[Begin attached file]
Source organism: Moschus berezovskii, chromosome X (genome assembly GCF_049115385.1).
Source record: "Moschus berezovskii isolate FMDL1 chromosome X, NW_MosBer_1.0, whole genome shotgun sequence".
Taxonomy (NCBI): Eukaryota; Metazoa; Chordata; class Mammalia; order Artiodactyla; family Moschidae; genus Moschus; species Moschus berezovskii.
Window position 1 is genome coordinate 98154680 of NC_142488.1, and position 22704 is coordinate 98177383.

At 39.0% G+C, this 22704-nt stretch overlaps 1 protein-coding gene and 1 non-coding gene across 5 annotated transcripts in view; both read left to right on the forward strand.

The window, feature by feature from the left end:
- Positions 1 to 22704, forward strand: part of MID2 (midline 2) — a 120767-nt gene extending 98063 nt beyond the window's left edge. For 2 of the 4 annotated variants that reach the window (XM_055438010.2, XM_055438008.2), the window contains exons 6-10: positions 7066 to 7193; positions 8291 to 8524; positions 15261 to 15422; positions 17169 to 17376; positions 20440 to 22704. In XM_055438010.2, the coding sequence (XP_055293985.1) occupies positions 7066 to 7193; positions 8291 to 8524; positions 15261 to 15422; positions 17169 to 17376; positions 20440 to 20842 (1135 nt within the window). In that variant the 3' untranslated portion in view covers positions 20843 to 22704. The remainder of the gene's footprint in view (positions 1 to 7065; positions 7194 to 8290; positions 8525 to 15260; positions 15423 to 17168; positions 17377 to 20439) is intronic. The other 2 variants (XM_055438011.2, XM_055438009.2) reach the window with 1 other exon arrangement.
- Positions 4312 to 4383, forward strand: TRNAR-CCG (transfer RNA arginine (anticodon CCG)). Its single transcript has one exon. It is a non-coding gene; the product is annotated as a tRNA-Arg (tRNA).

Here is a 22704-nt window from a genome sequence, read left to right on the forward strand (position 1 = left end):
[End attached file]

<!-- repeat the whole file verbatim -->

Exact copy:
Source organism: Moschus berezovskii, chromosome X (genome assembly GCF_049115385.1).
Source record: "Moschus berezovskii isolate FMDL1 chromosome X, NW_MosBer_1.0, whole genome shotgun sequence".
Taxonomy (NCBI): Eukaryota; Metazoa; Chordata; class Mammalia; order Artiodactyla; family Moschidae; genus Moschus; species Moschus berezovskii.
Window position 1 is genome coordinate 98154680 of NC_142488.1, and position 22704 is coordinate 98177383.

At 39.0% G+C, this 22704-nt stretch overlaps 1 protein-coding gene and 1 non-coding gene across 5 annotated transcripts in view; both read left to right on the forward strand.

The window, feature by feature from the left end:
- Positions 1 to 22704, forward strand: part of MID2 (midline 2) — a 120767-nt gene extending 98063 nt beyond the window's left edge. For 2 of the 4 annotated variants that reach the window (XM_055438010.2, XM_055438008.2), the window contains exons 6-10: positions 7066 to 7193; positions 8291 to 8524; positions 15261 to 15422; positions 17169 to 17376; positions 20440 to 22704. In XM_055438010.2, the coding sequence (XP_055293985.1) occupies positions 7066 to 7193; positions 8291 to 8524; positions 15261 to 15422; positions 17169 to 17376; positions 20440 to 20842 (1135 nt within the window). In that variant the 3' untranslated portion in view covers positions 20843 to 22704. The remainder of the gene's footprint in view (positions 1 to 7065; positions 7194 to 8290; positions 8525 to 15260; positions 15423 to 17168; positions 17377 to 20439) is intronic. The other 2 variants (XM_055438011.2, XM_055438009.2) reach the window with 1 other exon arrangement.
- Positions 4312 to 4383, forward strand: TRNAR-CCG (transfer RNA arginine (anticodon CCG)). Its single transcript has one exon. It is a non-coding gene; the product is annotated as a tRNA-Arg (tRNA).

Here is a 22704-nt window from a genome sequence, read left to right on the forward strand (position 1 = left end):